Words in books.
September 4, 2014 9:54 AM Subscribe
I want to give a great kid a couple of books. Not sure what to write in them.
posted by phunniemee to Grab Bag (11 answers total)
I have a friend, we'll call her Rose, who is about to turn 11. Rose was the first Girl Scout to join my troop, back when I had precisely one girl in my troop and no idea what I was doing. She has since aged out of my troop but she's pretty special to me and only lives a block over so I see her a bunch.
I'm taking her out to lunch this weekend, super casual just at a little cafe a few blocks from where we live. I got copies of two books I really loved when I was about her age, The Westing Game and A Wrinkle in Time. They both have pretty solid solved-all-the-problems girl protagonists so I think they're both probably appropriate here. (The kid is 11, I have no expectation that she's going to like these books or even read them, so please don't get hung up on that.) I've read The Westing Game within the last 5 years but it's been a very, very long time since A Wrinkle in Time and also I am bad at sentimentality and need help. I got a lot of book gifts from teachers and such as a kid, and it always made me feel really special when they took the time to write special notes just for me in them. I'd like to give Rose that special thing, too.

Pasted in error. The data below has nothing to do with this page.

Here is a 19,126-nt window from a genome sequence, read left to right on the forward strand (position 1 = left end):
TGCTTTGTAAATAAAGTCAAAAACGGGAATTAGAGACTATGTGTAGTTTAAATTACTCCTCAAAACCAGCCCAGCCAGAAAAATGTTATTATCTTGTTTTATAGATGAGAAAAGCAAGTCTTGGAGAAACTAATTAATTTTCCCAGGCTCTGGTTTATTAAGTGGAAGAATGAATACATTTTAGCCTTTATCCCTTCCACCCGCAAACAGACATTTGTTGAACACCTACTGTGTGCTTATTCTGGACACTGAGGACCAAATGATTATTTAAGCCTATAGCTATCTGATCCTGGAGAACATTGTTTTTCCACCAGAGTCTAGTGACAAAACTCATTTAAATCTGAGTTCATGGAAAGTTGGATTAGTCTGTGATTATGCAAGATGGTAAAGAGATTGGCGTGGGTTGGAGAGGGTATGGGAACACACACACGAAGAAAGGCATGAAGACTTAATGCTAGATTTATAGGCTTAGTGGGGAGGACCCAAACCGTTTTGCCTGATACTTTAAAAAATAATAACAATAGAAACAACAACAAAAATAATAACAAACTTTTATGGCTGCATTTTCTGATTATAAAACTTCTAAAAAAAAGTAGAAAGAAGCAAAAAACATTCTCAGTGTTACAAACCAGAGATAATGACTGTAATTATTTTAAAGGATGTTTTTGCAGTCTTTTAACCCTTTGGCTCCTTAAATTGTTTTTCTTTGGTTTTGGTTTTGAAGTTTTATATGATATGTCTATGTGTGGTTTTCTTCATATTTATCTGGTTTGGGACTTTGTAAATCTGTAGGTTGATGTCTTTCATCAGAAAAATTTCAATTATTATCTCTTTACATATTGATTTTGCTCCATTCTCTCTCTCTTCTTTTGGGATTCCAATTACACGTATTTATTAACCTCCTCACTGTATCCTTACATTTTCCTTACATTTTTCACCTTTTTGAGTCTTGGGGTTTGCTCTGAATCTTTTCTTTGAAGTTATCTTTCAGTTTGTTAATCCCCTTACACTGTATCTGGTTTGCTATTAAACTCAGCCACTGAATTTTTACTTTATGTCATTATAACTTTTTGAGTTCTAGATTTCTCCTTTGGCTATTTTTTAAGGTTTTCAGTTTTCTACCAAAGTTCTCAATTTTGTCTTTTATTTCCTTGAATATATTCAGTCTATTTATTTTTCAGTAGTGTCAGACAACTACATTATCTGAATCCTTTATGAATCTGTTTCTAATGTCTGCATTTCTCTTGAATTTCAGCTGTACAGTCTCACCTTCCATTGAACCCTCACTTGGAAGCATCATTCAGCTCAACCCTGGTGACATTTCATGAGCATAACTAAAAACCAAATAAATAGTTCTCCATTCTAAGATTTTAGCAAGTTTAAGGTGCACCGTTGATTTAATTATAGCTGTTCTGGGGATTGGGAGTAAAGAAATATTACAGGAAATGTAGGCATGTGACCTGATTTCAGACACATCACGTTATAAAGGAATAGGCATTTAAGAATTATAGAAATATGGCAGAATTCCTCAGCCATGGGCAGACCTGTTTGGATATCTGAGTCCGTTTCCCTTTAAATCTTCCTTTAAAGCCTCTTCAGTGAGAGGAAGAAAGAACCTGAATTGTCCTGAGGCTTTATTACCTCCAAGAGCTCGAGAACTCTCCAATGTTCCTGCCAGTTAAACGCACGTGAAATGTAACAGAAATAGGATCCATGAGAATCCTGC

Can you please help me craft like a one or two sentence thing to put in the front of each book? I can figure out the specific-to-Rose tailoring, I am just brainfarted here even trying to start.
Things about the Westing Game that I remember:
solving puzzles, being determined...I don't know, mostly this book is just a lot of fun
Things about A Wrinkle in Time that I remember:
looking for the good even when things are bleak, not always following the status quo, sci fi for kids
Some background: Rose lost her dad pretty tragically two years ago and her mom had her when she was quite young (which is very much normal in the neighborhood) and has now gone back to school full time. Her mom is very overprotective of her. Rose herself is very sweet, kind of shy but still gets kid-silly when she thinks no one's watching, and is more of an artistic observer type than a dive right in type. She's told me that she likes reading but only has "baby books" at home. I get the sense that she's going through some pretty typical tween girl self esteem/confidence stuff right now. I'd like to kind of be a non-parental adult person to Rose (which her mom is totally on board with) and so have reached out to do some one-on-one things.